Former assistant coach A is correct that the enforcement staff did not allege unethical conduct
regarding the prohibited telephone calls listed in finding B-1-a. The committee finding that former
assistant coach A committed unethical conduct in his commission of all the prohibited phone calls
set forth in Finding B-1 is error to the extent that Finding B-1 includes the phone calls listed in
Finding B-1-a.

With regard to his second objection, however, the language of Finding B-4 is correct as it alludes
neither to an investigation nor investigators but states only that former assistant coach A provided
false or misleading information. Because there is language in the body of the original published
Indiana infractions report regarding the conduct of former assistant coach A during the investigation,
however, the committee concludes that it is appropriate to revise the Finding B-4 language to be
clear as to the scope of the finding. The revised language of Finding B-4, as today determined by the
committee, reads as follows:

From May 25, 2006, through May 24, 2007, former assistant coach A acted contrary
to NCAA principles of ethical conduct when he (a) knowingly violated committee
penalties set forth in Infractions Report No. 250 and applicable to the institution
(Findings B-1-b and B-1-c) and (b) failed to deport himself in accordance with the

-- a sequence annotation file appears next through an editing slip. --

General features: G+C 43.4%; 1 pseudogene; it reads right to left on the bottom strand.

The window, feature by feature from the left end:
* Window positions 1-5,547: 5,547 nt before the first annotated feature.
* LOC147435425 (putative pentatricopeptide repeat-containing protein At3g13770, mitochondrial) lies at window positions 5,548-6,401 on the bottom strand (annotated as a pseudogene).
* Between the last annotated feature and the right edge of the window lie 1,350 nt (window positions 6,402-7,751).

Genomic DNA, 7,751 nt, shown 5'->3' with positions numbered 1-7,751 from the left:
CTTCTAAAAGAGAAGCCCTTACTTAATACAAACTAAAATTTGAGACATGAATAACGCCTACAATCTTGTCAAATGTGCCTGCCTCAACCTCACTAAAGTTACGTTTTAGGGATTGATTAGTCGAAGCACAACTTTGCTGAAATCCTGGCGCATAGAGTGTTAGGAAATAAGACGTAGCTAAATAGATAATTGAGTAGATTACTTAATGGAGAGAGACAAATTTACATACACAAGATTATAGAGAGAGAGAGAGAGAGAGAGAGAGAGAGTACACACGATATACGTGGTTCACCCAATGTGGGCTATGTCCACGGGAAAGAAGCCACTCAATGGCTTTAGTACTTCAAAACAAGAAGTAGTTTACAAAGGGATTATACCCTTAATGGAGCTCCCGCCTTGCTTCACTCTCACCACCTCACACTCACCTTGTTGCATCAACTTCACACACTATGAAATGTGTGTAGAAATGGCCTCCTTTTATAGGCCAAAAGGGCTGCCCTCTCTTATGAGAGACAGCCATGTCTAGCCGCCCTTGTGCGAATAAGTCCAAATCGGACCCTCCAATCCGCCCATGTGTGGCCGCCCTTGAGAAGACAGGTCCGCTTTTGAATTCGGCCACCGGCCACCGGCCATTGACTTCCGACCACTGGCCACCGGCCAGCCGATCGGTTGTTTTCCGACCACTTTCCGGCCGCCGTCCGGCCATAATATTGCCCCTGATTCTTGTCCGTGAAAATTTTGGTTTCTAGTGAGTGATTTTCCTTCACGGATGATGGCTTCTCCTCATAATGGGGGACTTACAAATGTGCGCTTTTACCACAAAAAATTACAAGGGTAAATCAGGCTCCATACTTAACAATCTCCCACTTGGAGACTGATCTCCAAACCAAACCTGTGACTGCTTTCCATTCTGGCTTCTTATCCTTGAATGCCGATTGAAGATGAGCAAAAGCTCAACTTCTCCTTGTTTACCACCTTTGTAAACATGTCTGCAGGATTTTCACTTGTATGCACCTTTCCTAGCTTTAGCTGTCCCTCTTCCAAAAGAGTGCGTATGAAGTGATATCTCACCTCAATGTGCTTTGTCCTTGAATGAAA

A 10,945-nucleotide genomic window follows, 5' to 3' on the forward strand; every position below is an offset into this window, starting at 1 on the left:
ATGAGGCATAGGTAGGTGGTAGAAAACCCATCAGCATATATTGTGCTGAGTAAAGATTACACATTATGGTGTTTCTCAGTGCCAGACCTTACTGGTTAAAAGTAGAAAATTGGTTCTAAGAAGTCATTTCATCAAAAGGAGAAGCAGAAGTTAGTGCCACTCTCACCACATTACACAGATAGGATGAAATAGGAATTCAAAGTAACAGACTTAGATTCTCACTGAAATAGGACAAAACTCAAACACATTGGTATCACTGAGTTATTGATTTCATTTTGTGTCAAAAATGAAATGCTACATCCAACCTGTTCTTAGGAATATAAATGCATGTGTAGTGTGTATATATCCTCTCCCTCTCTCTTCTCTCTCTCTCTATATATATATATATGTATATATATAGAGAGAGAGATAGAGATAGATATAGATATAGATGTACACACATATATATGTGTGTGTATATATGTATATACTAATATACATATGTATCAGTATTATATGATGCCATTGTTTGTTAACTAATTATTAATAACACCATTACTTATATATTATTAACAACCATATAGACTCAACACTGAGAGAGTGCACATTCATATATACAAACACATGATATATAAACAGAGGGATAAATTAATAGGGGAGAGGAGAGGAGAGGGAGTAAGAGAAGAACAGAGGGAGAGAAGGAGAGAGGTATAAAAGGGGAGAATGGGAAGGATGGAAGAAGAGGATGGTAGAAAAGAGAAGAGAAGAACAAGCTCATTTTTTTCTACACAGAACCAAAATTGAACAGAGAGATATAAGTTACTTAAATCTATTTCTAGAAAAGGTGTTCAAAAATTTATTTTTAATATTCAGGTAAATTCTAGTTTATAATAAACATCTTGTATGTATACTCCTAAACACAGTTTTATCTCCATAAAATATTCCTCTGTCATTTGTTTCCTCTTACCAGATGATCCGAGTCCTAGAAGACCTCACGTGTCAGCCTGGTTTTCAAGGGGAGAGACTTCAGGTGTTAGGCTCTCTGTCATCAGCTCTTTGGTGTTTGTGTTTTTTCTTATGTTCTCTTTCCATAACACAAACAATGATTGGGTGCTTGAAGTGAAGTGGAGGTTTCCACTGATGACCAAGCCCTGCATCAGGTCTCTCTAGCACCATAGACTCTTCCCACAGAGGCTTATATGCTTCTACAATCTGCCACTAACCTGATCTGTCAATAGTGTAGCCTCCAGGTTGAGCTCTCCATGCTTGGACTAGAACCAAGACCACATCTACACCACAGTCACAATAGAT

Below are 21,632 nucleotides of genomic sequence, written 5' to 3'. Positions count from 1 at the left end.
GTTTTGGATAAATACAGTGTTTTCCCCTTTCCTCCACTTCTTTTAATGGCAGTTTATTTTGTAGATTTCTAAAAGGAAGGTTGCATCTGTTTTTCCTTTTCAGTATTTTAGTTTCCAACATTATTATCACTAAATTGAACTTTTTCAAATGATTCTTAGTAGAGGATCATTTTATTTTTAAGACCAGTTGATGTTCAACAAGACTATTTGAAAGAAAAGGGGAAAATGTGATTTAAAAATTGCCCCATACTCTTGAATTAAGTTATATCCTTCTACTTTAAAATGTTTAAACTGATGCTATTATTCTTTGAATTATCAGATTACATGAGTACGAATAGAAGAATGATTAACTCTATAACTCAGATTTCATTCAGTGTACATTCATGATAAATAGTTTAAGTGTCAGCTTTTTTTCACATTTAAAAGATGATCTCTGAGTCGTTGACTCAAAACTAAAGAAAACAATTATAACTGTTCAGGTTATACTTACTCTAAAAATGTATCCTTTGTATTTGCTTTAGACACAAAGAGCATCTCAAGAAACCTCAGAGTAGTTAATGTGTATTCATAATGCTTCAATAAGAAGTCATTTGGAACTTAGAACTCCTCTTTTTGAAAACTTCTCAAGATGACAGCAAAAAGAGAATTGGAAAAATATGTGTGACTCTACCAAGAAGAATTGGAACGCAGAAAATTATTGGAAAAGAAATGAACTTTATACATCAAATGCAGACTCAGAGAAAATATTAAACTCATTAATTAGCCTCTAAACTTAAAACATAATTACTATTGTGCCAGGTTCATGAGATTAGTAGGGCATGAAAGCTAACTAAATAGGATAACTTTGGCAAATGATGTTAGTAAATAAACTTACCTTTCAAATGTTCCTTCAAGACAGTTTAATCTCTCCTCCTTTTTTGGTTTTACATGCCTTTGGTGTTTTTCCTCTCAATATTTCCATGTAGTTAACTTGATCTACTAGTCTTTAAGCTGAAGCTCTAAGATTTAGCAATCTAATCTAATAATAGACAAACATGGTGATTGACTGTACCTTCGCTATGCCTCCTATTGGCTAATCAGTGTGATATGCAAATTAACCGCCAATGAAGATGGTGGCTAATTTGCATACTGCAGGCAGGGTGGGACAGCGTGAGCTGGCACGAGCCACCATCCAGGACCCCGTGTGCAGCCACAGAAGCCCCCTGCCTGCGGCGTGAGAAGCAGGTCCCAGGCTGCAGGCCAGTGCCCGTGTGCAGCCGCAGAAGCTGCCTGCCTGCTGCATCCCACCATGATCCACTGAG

generally recognized high standard of honesty normally associated with the conduct
and administration of intercollegiate athletics by providing false or misleading
information to the institution by submitting false telephone recruiting call
documentation on multiple occasions.

Former assistant coach A set forth three instances in the Indiana infractions report where the
committee wrote that he made "false or misleading" statements "during the investigation" or "to
investigators." The committee also described two of these instances as constituting unethical
conduct. (The committee made three revisions to the published report prompted by objections from
former assistant coach A. These are set forth in Appendix A.) Although none of these statements
were part of the formal Finding B-4 unethical conduct, the committee nonetheless disavows them as
error based on the allegations formally made. The committee underscores, however, that its decision
in this case is not based on the characterization of the statements as "false or misleading;" such
characterization, without more, is descriptive of lack of credibility and not a finding of a violation.
Case No. M285 – Indiana University, Bloomington
Public Supplemental Report
February 20, 2009
Page No. 3
__________

Here, however, the committee described these statements as constituting unethical conduct.

In his December 19 request for reconsideration, former assistant coach A alleged that in determining
penalties the committee improperly relied both on that portion of the unethical conduct finding
related to Finding B-1-a phone calls and on a finding that former assistant coach A acted unethically
by providing false or misleading information during the course of the investigation. In this latter
context, former assistant coach A claimed that the committee erred not only in finding a violation not
alleged, but that it also erred on the merits of the finding as the enforcement staff determined that he
had cooperated fully with its investigation.